If we are forced into a Level Five lockdown after all, the Tánaiste’s attack on Chief Medical Officer Dr Tony Holohan will seem ill-advised indeed.

When Leo Varadkar left RTÉ last Monday night week after his extraordinary performance on Claire Byrne Live, he was – as is protocol – escorted out through the foyer to the main door by Jon Williams, managing director of RTÉ News. According to onlookers, the Tánaiste turned to Williams and asked “Did I go a bit too far?”

Mr Varadkar had been scathing in his reaction to the advice given to the Government by the Chief Medical Officer, Dr Tony Holohan, and the National Public Health Emergency Team (NPHET). The CMO had advised that, in light of soaring Coronavirus figures, the country should be placed in full lockdown Level 5, replicating the measures taken in March.

The Government chose, for the first time in the pandemic, not to follow NPHET’s advice, moving the country to Level 3 instead, in essence closing each county for non-essential external travel, and restricting restaurants and pubs to outdoor service only.

“The problem that we had with the proposal … was that we didn’t feel that it had been thought through properly,” the Tánaiste told Claire Byrne. When asked if he had confidence in NPHET, he replied: “I have confidence in NPHET to dispense public health advice, that is what they do, they don’t advise the public, they advise the Government, and the Government decides.”

Varadkar, while throwing red meat to the Blueshirt base, was also giving voice to extreme frustration and irritation felt by many at senior levels in Government at what was perceived as an attempt by NPHET to bounce the country into a full lockdown.

One Government source described the chain of events from the previous Friday “when we were told Level 3 was not warranted as the epidemiological evidence wasn’t there” to Saturday “the day they said that, with no mention of any Level 4 or 5 but just NPHET meeting because the numbers went up so much” to Sunday with “rumours in the afternoon of Level 4” and then “the Big Bang in the letter, Level 5, leaked”.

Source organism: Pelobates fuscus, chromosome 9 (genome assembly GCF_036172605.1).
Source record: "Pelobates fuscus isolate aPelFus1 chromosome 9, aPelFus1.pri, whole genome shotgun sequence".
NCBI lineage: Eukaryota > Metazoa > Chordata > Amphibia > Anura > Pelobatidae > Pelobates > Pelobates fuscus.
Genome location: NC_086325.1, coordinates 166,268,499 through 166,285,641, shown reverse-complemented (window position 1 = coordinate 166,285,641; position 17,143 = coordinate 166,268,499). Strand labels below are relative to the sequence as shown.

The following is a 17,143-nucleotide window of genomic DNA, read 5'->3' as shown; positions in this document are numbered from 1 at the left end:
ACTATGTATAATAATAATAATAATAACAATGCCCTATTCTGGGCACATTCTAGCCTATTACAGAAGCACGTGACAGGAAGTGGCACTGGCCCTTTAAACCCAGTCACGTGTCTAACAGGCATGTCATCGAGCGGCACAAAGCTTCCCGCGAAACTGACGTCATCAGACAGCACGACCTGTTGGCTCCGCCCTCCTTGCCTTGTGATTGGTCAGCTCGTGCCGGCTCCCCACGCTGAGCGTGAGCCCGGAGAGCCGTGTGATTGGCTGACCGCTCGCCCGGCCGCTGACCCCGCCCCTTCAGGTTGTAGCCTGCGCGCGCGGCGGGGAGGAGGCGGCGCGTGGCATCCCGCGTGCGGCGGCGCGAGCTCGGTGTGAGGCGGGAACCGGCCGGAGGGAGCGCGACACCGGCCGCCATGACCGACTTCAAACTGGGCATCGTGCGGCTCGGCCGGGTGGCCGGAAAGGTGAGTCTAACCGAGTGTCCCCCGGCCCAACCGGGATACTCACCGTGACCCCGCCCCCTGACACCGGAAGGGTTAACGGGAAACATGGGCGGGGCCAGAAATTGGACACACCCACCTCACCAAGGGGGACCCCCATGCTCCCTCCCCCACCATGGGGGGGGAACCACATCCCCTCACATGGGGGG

Dr Holohan had insisted that the leak hadn’t come from him, but either way, the damage was done – if perhaps that damage did suit some in Leinster House – and the Government made its big show of We’re In Charge. The tensions between Government and NPHET had been growing for some time, and as Pat Leahy put it in the Irish Times, it’s not that the Government isn’t still listening to NPHET, it’s just that it’s also listening now to other voices too, the loudest of them in the business sector.

Varadkar described NPHET to Claire Byrne as “very good people, 40 of them, but all coming from medical or scientific or civil service backgrounds, none of those people would have faced being on the Pandemic Unemployment Payment yesterday, none of them would have had to tell someone that they were losing their job, and none of them would have had to shutter a business for the last time.”

It would be impossible not to empathise with business-owners already at the pin of their collar and dreading a fresh lockdown, but the country became immediately and evenly split in a “lives versus livelihoods” debate as polarised as anything seen in the days of Saipan.

“And the businessmen will shake hands and talk in numbers”, as Van Morrison put it, 50 years before handshakes became extinct and Van went Full Gammon himself.